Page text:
British FinTech startups are worried that the UK has lost its status as a global financial center, and they are calling on the government to take action to ensure the country remains competitive. The Financial Times reports that FinTech founders feel that the UK government needs to do more to support the industry, whether that means tapping into new sources of funding or reforming listings.

Christian Faes, the chair of mortgage lender LendInvest, which went public in 2021, commented that “everyone’s a bit jaded,” and added, “There was no doubt London was the center of FinTech [ . . .] That’s been waning for a number of years.”

The UK government has long touted its ambitions to become a hub for FinTech startups. The current Prime Minister, Rishi Sunak, has been particularly vocal in his support for the industry.

In March, British banking giant HSBC announced plans to purchase the failed lender’s UK operations and invest $2.1 billion in them. While some FinTech executives have praised the purchase as a better option than SVB UK going out of business, others are concerned about a culture clash between the two banks.

Philip Hammond, a former UK chancellor and chair of crypto company Copper, questioned whether HSBC could provide the support that riskier early-stage companies need. “Businesses are asking themselves whether, for all the rhetoric, it will be possible for that rather distinctive culture [of SVB UK] to flourish inside a behemoth like HSBC,” he said.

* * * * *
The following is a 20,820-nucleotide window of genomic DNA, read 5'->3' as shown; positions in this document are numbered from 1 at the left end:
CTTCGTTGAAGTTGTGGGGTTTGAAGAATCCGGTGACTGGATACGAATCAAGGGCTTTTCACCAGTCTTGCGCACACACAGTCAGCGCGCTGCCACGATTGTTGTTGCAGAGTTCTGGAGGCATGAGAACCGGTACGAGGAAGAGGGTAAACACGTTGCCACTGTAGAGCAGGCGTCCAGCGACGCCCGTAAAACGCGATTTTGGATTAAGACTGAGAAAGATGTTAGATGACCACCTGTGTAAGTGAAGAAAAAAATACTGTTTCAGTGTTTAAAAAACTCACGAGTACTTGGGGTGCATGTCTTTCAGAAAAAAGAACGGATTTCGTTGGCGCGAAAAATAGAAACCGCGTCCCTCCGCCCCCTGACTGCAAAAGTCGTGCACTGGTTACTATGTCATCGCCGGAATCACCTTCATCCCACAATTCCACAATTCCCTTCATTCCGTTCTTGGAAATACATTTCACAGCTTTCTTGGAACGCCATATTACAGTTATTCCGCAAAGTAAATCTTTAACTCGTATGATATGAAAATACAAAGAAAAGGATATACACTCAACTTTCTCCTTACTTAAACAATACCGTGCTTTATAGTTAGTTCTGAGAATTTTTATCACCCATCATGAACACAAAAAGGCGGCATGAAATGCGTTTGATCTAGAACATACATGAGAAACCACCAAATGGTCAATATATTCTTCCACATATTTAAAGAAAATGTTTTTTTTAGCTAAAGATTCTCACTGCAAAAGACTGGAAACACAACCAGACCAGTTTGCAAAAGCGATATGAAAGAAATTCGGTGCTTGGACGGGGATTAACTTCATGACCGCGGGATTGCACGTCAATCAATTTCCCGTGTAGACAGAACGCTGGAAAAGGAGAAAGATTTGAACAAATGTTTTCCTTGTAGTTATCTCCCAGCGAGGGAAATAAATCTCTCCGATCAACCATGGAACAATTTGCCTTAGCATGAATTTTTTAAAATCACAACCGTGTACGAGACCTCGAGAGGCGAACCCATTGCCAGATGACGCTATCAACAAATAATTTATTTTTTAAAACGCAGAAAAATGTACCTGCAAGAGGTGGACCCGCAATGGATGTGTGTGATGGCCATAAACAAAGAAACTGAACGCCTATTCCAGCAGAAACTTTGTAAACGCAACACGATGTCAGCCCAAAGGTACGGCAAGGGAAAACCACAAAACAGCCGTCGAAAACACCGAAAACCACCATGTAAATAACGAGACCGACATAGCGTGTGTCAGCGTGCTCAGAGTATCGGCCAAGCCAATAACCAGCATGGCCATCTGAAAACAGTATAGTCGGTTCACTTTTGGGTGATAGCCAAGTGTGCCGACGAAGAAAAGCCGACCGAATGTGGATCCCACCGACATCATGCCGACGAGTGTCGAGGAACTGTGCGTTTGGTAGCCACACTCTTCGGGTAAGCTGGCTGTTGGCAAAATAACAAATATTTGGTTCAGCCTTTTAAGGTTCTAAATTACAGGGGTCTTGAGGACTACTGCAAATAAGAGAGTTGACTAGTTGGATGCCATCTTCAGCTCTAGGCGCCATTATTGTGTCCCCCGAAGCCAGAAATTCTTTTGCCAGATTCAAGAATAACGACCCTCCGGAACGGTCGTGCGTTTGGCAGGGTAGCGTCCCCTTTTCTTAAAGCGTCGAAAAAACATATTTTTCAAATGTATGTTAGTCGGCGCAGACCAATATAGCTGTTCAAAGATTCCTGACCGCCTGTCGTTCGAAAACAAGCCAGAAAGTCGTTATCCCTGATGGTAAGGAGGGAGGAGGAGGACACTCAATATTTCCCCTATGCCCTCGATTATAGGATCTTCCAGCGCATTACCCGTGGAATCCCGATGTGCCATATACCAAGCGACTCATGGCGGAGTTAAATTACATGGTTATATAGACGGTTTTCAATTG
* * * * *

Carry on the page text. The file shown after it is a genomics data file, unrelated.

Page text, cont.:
James Hickson, founder and CEO at European revenue-based lender Bloom, has also praised the HSBC purchase, saying that “it was the right decision.” However, he too has raised concerns about how a legacy bank like HSBC, which was not necessarily designed with entrepreneurs in mind, can preserve “the energy” that a tech-focused challenger bank like SVB brought to the ecosystem.

FinTech founders are calling for more government support and reform to keep the UK at the forefront of the industry. While the UK has been a leader in FinTech for many years, the industry has become increasingly global, with new centers of innovation emerging in Asia and the US. If the UK is to maintain its status as a FinTech hub, it will need to address the concerns of its startups and take action to support the industry’s growth.